Light-sectioning with many lines - how to settle the information deficit

F. Willomitzer, S. Ettl, G. Häusler
Institute of Optics, Information and Photonics Friedrich-Alexander-University Erlangen-Nuremberg
The ideal optical 3D sensor displays a few key features: high accuracy, high lateral resolution, a large measurement volume and short acquisition time. Light-sectioning is one of the few principles that allows for high speed – a highly demanded property. However, if no context information is exploited, light sectioning with many lines displays an information deficit, leading to ambiguous correspondence. Last year we presented a novel method that partially settles this deficit by additional cameras. The method enables a significant increase of the number of projected lines, leading to a higher data density. However, the robustness is still depending on the object shape. Now we present a solution with a much better robustness, largely independent of the object.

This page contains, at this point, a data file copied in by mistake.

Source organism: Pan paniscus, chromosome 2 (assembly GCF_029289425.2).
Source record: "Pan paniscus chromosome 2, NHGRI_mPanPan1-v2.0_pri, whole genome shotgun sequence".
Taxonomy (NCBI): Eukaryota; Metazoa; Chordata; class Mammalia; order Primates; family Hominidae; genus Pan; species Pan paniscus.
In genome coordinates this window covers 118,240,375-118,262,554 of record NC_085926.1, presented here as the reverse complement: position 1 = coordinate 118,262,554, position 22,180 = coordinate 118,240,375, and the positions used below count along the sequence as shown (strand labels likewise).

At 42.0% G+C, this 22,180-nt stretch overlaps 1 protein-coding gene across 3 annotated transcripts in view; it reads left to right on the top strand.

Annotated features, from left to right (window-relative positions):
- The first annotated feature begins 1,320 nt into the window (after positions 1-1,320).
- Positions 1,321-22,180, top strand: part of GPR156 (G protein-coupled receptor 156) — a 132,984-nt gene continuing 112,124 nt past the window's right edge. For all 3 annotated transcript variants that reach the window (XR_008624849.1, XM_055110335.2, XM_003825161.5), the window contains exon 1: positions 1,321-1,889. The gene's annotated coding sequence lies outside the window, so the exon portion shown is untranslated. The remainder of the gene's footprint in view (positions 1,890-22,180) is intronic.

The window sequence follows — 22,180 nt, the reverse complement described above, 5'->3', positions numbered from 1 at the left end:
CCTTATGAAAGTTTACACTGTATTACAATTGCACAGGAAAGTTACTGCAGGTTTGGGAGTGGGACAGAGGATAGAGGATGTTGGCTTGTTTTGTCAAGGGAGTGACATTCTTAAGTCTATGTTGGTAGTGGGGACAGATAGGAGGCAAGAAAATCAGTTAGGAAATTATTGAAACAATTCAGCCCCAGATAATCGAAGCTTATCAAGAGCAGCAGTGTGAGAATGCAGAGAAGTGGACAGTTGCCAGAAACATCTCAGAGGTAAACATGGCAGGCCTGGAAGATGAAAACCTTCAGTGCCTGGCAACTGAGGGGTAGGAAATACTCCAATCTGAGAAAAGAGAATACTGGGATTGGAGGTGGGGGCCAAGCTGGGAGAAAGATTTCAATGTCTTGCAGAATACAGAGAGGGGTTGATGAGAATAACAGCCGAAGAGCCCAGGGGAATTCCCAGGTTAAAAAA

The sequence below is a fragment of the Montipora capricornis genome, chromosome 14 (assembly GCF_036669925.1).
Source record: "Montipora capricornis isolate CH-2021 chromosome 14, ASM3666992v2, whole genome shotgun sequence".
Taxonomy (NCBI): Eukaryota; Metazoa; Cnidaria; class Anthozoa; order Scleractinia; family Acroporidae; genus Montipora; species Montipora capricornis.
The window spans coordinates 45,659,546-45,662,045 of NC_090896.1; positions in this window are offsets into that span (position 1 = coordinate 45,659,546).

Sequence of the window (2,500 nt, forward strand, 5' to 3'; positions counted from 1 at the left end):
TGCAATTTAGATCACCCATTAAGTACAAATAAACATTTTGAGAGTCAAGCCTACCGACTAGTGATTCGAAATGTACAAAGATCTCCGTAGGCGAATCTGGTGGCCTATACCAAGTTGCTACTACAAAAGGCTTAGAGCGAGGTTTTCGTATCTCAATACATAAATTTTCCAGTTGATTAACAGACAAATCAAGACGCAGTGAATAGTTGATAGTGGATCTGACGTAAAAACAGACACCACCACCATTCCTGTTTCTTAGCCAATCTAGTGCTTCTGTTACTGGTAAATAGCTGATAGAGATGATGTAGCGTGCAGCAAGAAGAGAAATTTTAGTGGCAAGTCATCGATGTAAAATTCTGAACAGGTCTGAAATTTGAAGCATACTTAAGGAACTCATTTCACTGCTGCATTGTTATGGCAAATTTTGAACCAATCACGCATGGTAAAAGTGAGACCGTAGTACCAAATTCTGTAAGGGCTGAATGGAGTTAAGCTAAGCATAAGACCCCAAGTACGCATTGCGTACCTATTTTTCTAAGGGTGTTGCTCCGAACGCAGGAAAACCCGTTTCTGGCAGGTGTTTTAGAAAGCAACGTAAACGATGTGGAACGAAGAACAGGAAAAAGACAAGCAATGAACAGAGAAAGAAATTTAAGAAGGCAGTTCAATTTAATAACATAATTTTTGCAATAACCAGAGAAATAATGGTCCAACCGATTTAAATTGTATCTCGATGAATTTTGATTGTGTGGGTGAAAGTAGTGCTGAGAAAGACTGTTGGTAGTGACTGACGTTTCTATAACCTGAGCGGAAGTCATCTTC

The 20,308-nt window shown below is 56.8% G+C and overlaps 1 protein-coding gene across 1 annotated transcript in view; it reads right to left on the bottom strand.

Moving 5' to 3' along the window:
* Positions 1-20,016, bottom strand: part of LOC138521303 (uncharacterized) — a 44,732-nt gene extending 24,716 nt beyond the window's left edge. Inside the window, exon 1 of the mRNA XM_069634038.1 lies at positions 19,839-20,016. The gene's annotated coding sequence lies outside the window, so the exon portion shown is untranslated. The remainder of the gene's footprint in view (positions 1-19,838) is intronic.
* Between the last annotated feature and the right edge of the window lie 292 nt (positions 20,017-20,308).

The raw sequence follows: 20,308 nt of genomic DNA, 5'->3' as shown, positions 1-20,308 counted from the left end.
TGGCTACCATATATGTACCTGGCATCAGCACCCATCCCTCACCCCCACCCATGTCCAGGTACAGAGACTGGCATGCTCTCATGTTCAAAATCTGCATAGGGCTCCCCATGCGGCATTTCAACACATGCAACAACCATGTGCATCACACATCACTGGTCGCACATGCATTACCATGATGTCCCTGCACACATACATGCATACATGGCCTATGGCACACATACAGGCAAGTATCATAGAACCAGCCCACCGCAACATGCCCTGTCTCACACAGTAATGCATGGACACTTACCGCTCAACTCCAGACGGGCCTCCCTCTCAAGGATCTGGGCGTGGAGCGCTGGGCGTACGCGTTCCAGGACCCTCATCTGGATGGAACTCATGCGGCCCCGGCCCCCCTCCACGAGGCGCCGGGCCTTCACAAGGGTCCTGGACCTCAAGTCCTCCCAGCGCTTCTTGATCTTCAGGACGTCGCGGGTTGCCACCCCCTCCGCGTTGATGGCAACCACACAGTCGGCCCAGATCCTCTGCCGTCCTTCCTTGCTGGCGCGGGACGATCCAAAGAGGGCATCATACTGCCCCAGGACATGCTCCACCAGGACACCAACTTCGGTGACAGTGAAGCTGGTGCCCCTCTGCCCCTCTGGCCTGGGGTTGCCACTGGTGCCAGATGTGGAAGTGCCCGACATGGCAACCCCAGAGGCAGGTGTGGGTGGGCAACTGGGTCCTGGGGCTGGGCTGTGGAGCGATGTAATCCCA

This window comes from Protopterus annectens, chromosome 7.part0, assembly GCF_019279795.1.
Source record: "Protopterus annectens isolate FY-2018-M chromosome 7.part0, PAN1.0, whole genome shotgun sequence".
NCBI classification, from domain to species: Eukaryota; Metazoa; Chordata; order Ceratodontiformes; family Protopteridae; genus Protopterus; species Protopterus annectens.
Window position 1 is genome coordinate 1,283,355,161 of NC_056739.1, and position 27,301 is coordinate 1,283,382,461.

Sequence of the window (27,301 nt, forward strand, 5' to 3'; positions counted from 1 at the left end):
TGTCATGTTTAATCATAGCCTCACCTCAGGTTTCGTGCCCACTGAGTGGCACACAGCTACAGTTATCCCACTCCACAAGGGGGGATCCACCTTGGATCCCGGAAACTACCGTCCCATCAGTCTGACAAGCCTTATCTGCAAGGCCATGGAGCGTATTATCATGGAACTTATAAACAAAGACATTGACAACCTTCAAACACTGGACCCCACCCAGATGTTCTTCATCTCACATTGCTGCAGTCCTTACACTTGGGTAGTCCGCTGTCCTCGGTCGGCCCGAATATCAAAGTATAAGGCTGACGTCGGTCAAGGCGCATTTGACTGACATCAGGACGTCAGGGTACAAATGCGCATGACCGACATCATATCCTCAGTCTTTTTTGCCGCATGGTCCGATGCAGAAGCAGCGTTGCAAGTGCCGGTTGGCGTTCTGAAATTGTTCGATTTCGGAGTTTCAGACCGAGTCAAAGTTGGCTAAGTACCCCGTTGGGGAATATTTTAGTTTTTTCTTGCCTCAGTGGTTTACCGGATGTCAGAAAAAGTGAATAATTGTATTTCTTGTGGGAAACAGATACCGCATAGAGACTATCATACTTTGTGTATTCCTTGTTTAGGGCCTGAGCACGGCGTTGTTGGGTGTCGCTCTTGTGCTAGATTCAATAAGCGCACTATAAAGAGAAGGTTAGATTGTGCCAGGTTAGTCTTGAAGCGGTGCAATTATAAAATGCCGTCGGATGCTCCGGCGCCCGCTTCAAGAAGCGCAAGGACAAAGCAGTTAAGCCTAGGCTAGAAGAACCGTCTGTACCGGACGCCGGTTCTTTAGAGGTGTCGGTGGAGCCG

The idea is based on the following observation: Projected lines and their images that are back projected from the cameras generate periodic (Talbot-like) patterns in space. The overlap of these patterns encodes the correspondences. It turns out that there is a geometry which allows to find correct correspondences, depending only on the noise. We will demonstrate experiments and discuss the potentials and limits.
Messtechnik, 3D-Messtechnik
115. Tagung, Vortrag: A21, Donnerstag 12.06.2014,A